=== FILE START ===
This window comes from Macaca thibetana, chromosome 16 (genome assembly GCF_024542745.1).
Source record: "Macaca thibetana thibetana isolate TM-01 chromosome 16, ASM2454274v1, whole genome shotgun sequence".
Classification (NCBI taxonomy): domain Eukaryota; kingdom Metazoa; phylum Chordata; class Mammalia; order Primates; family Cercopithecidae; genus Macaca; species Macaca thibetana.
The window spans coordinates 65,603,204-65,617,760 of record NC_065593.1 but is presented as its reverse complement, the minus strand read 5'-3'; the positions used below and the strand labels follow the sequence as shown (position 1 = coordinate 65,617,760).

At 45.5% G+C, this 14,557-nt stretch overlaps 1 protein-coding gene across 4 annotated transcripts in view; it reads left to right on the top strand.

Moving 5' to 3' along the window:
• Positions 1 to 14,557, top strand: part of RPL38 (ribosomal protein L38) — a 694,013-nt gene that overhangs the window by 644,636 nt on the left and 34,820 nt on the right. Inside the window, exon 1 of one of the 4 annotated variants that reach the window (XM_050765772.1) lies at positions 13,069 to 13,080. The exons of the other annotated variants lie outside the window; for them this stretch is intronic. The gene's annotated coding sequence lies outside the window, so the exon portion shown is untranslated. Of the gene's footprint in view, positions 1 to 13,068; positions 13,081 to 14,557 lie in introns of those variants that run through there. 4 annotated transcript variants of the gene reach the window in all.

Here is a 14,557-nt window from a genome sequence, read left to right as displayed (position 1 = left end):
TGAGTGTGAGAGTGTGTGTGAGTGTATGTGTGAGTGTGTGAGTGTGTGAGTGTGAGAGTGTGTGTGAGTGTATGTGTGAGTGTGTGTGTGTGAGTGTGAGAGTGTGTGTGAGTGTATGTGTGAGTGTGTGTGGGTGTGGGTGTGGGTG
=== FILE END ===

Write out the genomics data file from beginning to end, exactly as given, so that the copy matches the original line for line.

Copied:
This window comes from Macaca thibetana, chromosome 16 (genome assembly GCF_024542745.1).
Source record: "Macaca thibetana thibetana isolate TM-01 chromosome 16, ASM2454274v1, whole genome shotgun sequence".
Classification (NCBI taxonomy): domain Eukaryota; kingdom Metazoa; phylum Chordata; class Mammalia; order Primates; family Cercopithecidae; genus Macaca; species Macaca thibetana.
The window spans coordinates 65,603,204-65,617,760 of record NC_065593.1 but is presented as its reverse complement, the minus strand read 5'-3'; the positions used below and the strand labels follow the sequence as shown (position 1 = coordinate 65,617,760).

At 45.5% G+C, this 14,557-nt stretch overlaps 1 protein-coding gene across 4 annotated transcripts in view; it reads left to right on the top strand.

Moving 5' to 3' along the window:
• Positions 1 to 14,557, top strand: part of RPL38 (ribosomal protein L38) — a 694,013-nt gene that overhangs the window by 644,636 nt on the left and 34,820 nt on the right. Inside the window, exon 1 of one of the 4 annotated variants that reach the window (XM_050765772.1) lies at positions 13,069 to 13,080. The exons of the other annotated variants lie outside the window; for them this stretch is intronic. The gene's annotated coding sequence lies outside the window, so the exon portion shown is untranslated. Of the gene's footprint in view, positions 1 to 13,068; positions 13,081 to 14,557 lie in introns of those variants that run through there. 4 annotated transcript variants of the gene reach the window in all.

Here is a 14,557-nt window from a genome sequence, read left to right as displayed (position 1 = left end):
TGAGTGTGAGAGTGTGTGTGAGTGTATGTGTGAGTGTGTGAGTGTGTGAGTGTGAGAGTGTGTGTGAGTGTATGTGTGAGTGTGTGTGTGTGAGTGTGAGAGTGTGTGTGAGTGTATGTGTGAGTGTGTGTGGGTGTGGGTGTGGGTG